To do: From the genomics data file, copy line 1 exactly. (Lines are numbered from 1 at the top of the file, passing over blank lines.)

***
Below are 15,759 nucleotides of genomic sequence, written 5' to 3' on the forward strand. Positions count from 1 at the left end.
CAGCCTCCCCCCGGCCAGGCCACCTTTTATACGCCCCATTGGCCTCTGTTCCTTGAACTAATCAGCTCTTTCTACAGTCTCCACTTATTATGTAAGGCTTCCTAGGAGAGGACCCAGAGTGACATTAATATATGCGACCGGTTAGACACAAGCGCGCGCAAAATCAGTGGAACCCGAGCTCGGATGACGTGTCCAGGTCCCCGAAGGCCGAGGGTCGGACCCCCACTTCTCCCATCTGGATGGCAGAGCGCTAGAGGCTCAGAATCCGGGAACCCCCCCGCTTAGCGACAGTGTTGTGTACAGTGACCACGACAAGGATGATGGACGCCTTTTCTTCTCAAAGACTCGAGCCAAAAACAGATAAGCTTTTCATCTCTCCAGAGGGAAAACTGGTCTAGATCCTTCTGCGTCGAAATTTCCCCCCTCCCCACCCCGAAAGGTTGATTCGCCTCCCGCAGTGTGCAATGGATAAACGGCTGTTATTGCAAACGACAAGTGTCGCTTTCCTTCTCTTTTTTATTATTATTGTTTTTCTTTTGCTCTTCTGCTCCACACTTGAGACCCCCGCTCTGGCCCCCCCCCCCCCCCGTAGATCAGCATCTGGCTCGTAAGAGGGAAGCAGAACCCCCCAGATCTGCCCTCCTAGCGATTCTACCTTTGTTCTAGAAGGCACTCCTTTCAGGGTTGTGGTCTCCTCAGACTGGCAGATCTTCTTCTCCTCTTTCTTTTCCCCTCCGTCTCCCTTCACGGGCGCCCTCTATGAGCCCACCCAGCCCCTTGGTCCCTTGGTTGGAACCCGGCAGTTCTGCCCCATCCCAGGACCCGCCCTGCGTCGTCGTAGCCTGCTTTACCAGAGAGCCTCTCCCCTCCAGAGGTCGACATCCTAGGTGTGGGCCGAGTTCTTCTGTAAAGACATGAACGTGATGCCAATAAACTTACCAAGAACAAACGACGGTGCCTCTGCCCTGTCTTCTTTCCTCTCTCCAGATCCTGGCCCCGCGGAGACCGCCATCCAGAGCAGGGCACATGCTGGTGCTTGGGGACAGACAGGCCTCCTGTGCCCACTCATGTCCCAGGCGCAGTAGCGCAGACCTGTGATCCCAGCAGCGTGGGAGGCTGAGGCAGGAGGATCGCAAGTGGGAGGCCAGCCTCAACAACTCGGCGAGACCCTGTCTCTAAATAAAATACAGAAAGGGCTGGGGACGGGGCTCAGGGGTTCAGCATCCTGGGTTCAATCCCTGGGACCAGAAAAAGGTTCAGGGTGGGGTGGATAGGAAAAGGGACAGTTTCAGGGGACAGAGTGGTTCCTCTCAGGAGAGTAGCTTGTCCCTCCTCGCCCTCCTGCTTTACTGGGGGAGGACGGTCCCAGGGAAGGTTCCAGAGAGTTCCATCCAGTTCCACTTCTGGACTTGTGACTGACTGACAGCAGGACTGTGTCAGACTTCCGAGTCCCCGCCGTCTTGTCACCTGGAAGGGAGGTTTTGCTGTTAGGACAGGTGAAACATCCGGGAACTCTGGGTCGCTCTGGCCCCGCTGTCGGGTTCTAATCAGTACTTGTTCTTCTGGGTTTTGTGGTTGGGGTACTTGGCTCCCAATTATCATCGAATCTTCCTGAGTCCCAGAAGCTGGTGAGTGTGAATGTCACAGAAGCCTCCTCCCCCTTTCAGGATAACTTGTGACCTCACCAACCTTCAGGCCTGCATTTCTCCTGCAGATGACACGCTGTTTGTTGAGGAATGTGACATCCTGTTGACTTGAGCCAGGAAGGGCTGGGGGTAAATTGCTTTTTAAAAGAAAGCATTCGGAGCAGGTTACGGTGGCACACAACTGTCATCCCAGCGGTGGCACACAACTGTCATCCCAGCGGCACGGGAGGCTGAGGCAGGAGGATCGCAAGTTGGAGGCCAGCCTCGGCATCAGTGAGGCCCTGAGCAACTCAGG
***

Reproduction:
Below are 15,759 nucleotides of genomic sequence, written 5' to 3' on the forward strand. Positions count from 1 at the left end.